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Nuclear Energy Institute
FOR IMMEDIATE RELEASE: February 13, 2002
Contact:, 202.739.8000 or 703.644.8805 (after hours and weekends)

Nuclear Fuel Shipments Are a Tiny Fraction of Hazardous Materials Shipments That Occur Daily

WASHINGTON—With shipments of used nuclear fuel numbering less than one-thousandth of 1 percent of all hazardous materials transported daily in the United States, the Nuclear Energy Institute (NEI) said today that opponents of the proposed Yucca Mountain project are "fear-mongering for political effect" with claims that used nuclear fuel transportation adds a potential new target for terrorists.

"If the proposed Yucca Mountain repository program moves forward, shipments of solid used nuclear fuel will number only one or two a day, even at the height of the government’s nuclear waste management program. That is in comparison to 1.2 million shipments of hazardous materials that already occur daily in the United States," NEI Executive Vice President Angie Howard said.

"Shipments of used nuclear fuel have been completed safely since the mid-1960s and will continue to be conducted safely in the future. The federal government has modified transportation standards in the past to assure safety, and the industry is confident that, if additional changes are needed in the future, they will be made. Any suggestion that the Yucca Mountain program should be stopped due to concerns about transportation safety is nothing more than fear-mongering for political effect. The proposed Yucca Mountain project should be judged on its scientific merits."

According to Las Vegas news reports, Nevada lawmakers, who oppose the construction of a geologic repository in the desert 100 miles northwest of Las Vegas, are analyzing a marketing videotape for a German company in which a missile is fired at a container. "The tape would be useful to Nevadans if the cask really is a recent, top-shelf model and the missile is one that any well-connected terrorist could get his hands on," the Las Vegas Sun reported.

Howard said the videotaped missile test conducted in 1998 involved a container that is not licensed by the Nuclear Regulatory Commission for transport in the United States. Contrary to news reports, a missile was not fired at the container; rather, an explosive charge was attached directly to the container, Howard said.

"The laboratory-like test was structured to ensure the full explosive impact of a direct hit on the container. The results of the test are irrelevant to Yucca Mountain’s suitability as a potential site for a nuclear waste disposal facility. With safety the foremost concern, used nuclear fuel is transported in containers designed to protect their contents in extremely severe accident scenarios. A proven record of 3,000 shipments covering 1.7 million miles with no impact on public safety or the environment demonstrates we can transfer this material safely."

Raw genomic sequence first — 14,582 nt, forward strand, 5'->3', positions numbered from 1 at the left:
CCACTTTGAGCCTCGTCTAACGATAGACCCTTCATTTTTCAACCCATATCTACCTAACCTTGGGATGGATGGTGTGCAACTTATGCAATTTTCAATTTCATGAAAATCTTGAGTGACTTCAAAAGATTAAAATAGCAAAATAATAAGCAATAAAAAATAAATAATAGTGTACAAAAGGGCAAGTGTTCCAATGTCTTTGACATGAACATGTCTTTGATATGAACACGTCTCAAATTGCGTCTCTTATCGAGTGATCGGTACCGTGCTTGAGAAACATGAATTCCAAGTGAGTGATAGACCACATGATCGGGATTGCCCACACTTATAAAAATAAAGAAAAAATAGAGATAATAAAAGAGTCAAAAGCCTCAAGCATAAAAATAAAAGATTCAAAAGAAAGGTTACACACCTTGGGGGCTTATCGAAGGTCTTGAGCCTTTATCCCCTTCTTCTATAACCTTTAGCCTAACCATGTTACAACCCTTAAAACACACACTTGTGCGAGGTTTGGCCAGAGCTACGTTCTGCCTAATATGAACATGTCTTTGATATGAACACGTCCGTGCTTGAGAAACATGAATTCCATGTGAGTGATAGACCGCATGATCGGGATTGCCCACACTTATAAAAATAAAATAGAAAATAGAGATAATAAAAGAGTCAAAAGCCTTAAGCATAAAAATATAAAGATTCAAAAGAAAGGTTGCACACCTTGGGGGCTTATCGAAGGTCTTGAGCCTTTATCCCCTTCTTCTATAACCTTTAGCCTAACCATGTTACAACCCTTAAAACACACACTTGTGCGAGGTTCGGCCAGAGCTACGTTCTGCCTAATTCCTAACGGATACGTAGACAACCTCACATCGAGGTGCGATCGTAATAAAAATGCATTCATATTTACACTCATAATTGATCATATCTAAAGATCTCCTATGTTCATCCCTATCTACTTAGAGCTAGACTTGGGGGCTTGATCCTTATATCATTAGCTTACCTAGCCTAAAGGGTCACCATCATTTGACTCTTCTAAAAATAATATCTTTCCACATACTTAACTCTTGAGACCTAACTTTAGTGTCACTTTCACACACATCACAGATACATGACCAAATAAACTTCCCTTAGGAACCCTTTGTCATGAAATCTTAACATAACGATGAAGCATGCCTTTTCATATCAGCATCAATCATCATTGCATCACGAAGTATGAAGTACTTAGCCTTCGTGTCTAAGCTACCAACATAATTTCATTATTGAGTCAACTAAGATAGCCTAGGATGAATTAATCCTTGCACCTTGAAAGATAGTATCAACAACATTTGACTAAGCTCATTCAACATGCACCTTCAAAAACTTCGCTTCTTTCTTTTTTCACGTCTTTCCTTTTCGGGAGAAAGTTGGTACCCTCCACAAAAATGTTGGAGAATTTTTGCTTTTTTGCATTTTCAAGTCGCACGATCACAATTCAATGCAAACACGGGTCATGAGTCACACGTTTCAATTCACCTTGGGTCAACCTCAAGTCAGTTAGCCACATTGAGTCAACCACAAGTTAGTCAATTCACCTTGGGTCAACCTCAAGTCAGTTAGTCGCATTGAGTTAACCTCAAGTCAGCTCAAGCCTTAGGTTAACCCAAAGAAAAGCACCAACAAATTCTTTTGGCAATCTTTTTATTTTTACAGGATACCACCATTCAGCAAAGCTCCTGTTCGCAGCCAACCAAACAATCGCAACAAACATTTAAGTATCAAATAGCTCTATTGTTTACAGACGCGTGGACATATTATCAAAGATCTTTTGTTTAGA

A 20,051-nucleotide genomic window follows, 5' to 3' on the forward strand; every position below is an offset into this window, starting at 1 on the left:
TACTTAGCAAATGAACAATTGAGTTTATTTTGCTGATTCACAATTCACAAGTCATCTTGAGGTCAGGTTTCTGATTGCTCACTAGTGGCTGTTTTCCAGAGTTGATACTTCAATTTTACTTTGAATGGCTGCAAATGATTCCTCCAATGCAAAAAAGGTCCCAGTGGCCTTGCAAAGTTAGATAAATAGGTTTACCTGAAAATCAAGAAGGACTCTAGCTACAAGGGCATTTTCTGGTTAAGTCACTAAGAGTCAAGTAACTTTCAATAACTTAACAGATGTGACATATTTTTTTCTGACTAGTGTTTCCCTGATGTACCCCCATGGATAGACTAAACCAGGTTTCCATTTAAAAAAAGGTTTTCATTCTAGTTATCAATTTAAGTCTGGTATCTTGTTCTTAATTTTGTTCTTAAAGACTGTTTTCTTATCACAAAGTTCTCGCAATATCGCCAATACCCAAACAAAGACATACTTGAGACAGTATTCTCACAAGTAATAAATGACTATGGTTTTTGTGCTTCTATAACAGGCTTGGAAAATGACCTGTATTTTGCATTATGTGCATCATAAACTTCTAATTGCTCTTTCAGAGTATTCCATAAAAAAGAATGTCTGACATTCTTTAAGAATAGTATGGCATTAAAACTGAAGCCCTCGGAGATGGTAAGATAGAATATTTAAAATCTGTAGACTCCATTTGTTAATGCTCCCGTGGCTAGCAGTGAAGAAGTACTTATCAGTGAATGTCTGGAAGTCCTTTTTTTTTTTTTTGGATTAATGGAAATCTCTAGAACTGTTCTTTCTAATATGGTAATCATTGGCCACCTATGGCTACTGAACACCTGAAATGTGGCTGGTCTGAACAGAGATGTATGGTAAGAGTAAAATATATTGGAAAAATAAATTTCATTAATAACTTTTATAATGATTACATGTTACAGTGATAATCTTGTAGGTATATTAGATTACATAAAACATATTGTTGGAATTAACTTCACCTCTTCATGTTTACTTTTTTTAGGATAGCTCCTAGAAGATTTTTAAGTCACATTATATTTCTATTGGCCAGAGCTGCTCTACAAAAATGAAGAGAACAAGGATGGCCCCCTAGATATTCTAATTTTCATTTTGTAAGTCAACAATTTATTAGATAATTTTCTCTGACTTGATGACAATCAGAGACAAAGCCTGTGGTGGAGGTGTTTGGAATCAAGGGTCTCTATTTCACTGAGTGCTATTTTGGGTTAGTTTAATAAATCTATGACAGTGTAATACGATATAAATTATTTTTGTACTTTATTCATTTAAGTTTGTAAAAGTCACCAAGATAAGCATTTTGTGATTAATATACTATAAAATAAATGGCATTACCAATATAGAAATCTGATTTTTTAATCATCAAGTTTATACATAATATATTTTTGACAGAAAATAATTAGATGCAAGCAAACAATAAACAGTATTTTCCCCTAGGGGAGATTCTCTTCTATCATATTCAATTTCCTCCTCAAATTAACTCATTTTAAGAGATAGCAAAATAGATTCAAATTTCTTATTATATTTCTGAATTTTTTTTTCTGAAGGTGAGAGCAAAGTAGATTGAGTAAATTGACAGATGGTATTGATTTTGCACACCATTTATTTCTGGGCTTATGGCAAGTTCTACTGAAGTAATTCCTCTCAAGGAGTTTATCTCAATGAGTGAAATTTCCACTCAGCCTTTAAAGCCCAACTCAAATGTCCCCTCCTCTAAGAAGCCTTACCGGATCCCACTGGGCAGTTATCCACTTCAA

Used-fuel containers certified by the NRC provides several layers of protection, with steel providing the strength and lead functioning as a radiation shield. Typically, for every ton of used fuel, there are four tons of protective shielding.

Before the NRC certifies container designs, they must meet rigorous engineering and safety criteria. In addition, the container designs must be able to pass a sequence of hypothetical accident tests, including:

  • A 30-foot free fall onto an unyielding surface, which would be equivalent to a head-on crash at 120 miles per hour into a concrete bridge abutment;
  • A puncture test allowing the container to fall 40 inches onto a steel rod six inches in diameter;
  • A 30-minute exposure to fire at 1,475 degrees Fahrenheit that engulfs the entire container; and
  • Submergence of the same container under three feet of water for eight hours.

Containers are also subject to separate testing under 50 feet of water for eight hours.

In addition to the test required for NRC certification, engineers and scientists at Sandia National Laboratories in New Mexico conducted a wide range of tests on used nuclear fuel containers in the 1970s and 1980s. These tests, which verified computer models, included:

  • Running a flatbed tractor-trailer carrying a container into a concrete wall at 84 miles per hour;
  • Placing a container on a rail car that was driven into a concrete wall at 81 miles per hour;
  • Placing a container on a tractor-trailer that was broadsided by a train locomotive traveling at 80 miles per hour.

In all cases, post-crash assessments showed that the containers—although slightly dented and charred—would not have released their contents.

Other Sandia tests evaluated a terrorist attack, and showed that the impact of missiles on containers would be minimal, particularly compared to the impact on a host of other hazardous materials.


The Nuclear Energy Institute is the nuclear energy industry’s policy organization. This news release and additional information about nuclear energy are available on NEI’s Internet site at